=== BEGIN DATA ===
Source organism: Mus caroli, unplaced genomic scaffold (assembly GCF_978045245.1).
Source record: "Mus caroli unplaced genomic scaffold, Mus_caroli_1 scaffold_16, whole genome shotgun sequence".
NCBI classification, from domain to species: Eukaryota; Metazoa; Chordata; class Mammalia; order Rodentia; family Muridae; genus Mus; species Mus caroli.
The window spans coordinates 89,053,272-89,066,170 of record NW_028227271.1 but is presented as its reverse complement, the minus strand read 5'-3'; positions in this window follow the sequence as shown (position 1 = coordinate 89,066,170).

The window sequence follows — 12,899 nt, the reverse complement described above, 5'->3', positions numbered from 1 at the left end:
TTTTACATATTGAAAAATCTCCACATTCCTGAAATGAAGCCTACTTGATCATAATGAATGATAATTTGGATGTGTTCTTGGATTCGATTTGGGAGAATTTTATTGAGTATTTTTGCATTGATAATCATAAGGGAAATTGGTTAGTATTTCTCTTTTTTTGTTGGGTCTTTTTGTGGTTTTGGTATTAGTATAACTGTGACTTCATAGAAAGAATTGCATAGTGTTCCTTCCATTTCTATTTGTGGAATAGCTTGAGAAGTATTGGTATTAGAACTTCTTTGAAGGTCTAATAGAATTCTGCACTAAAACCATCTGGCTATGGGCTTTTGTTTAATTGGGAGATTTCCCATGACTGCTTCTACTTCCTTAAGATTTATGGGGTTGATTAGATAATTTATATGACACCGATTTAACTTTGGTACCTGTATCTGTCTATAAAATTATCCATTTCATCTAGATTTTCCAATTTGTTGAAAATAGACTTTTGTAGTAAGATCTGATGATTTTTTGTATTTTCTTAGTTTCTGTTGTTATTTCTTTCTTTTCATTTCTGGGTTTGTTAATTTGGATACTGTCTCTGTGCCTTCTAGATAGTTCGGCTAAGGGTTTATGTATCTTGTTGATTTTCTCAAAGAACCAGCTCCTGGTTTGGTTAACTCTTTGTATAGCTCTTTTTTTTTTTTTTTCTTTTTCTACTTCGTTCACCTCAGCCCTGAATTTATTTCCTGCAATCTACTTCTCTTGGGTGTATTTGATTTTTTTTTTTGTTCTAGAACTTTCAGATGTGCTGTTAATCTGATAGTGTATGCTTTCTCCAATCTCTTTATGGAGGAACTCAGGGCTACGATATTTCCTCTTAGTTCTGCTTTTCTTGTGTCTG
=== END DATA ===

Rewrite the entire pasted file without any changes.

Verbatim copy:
Source organism: Mus caroli, unplaced genomic scaffold (assembly GCF_978045245.1).
Source record: "Mus caroli unplaced genomic scaffold, Mus_caroli_1 scaffold_16, whole genome shotgun sequence".
NCBI classification, from domain to species: Eukaryota; Metazoa; Chordata; class Mammalia; order Rodentia; family Muridae; genus Mus; species Mus caroli.
The window spans coordinates 89,053,272-89,066,170 of record NW_028227271.1 but is presented as its reverse complement, the minus strand read 5'-3'; positions in this window follow the sequence as shown (position 1 = coordinate 89,066,170).

The window sequence follows — 12,899 nt, the reverse complement described above, 5'->3', positions numbered from 1 at the left end:
TTTTACATATTGAAAAATCTCCACATTCCTGAAATGAAGCCTACTTGATCATAATGAATGATAATTTGGATGTGTTCTTGGATTCGATTTGGGAGAATTTTATTGAGTATTTTTGCATTGATAATCATAAGGGAAATTGGTTAGTATTTCTCTTTTTTTGTTGGGTCTTTTTGTGGTTTTGGTATTAGTATAACTGTGACTTCATAGAAAGAATTGCATAGTGTTCCTTCCATTTCTATTTGTGGAATAGCTTGAGAAGTATTGGTATTAGAACTTCTTTGAAGGTCTAATAGAATTCTGCACTAAAACCATCTGGCTATGGGCTTTTGTTTAATTGGGAGATTTCCCATGACTGCTTCTACTTCCTTAAGATTTATGGGGTTGATTAGATAATTTATATGACACCGATTTAACTTTGGTACCTGTATCTGTCTATAAAATTATCCATTTCATCTAGATTTTCCAATTTGTTGAAAATAGACTTTTGTAGTAAGATCTGATGATTTTTTGTATTTTCTTAGTTTCTGTTGTTATTTCTTTCTTTTCATTTCTGGGTTTGTTAATTTGGATACTGTCTCTGTGCCTTCTAGATAGTTCGGCTAAGGGTTTATGTATCTTGTTGATTTTCTCAAAGAACCAGCTCCTGGTTTGGTTAACTCTTTGTATAGCTCTTTTTTTTTTTTTTTCTTTTTCTACTTCGTTCACCTCAGCCCTGAATTTATTTCCTGCAATCTACTTCTCTTGGGTGTATTTGATTTTTTTTTTTGTTCTAGAACTTTCAGATGTGCTGTTAATCTGATAGTGTATGCTTTCTCCAATCTCTTTATGGAGGAACTCAGGGCTACGATATTTCCTCTTAGTTCTGCTTTTCTTGTGTCTG